MOUNT VERNON -- The Fifth District Appellate Court has affirmed a circuit court’s ruling where a man was sentenced to 140 years in prison after he was convicted in the sexual assault of a child.
Marlon Coleman appealed the St. Clair County Court verdict soon after it was rendered, alleging the trial court judge’s words to jurors about the meaning of “reasonable doubt” constituted a reasonable error.
After being asked for a definition of the term, court records show Circuit Judge Robert Haida responded: “It’s not beyond any doubt but it’s within the human realm beyond a reasonable doubt.”
In his appeal petition, Coleman argued those words all but “invited” jurors to convict even if they had doubts about the substance of the evidence presented against him.
“The judge went beyond telling the jurors they must define reasonable doubt for themselves, and instead subsequently defined it for them by comparing the criminal and civil standards, by stating it was not beyond all doubt or any doubt, and most importantly, by explaining reasonable doubt is ‘within the human realm,’” Coleman added as part of his appeal.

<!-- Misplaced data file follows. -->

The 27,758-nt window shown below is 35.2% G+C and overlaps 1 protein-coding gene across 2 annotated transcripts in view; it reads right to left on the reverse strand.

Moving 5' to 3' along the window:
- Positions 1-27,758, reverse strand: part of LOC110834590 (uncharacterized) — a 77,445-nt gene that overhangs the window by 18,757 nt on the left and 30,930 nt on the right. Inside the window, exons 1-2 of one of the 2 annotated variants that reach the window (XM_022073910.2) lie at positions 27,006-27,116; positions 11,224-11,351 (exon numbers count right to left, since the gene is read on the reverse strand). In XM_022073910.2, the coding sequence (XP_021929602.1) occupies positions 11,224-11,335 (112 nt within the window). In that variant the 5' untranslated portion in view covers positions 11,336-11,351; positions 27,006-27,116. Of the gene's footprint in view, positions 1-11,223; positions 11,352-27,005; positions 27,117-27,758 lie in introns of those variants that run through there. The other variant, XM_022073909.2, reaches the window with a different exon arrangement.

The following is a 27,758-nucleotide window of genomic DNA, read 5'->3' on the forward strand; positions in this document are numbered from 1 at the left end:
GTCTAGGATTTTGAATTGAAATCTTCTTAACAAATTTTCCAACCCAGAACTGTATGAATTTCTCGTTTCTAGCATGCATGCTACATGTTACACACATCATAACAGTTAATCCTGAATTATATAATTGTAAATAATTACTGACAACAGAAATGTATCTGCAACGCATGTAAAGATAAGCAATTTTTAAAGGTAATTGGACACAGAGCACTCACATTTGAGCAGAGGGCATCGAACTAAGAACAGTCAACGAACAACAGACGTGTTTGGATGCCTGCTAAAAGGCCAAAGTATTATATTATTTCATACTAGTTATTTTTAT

In rendering its final verdict, the appellate court asserted not only had the trial judge’s words been taken out of context, but that the plaintiff also failed to factor that Illinois courts “have repeatedly held that the term ‘reasonable doubt’ is self-defining.”
"We agree with the state that the idea that merely hearing the term ‘human realm’ somehow would invoke for the potential jury members the concept that humans are fallible and capable of error, and that the potential jury members could therefore justify to themselves any error they made in holding the state to a lower standard than that required by the law, is far too attenuated and speculative," the ruling states.
The appellate panel included Justices James R. Moore, John Barberis and Judy Cates.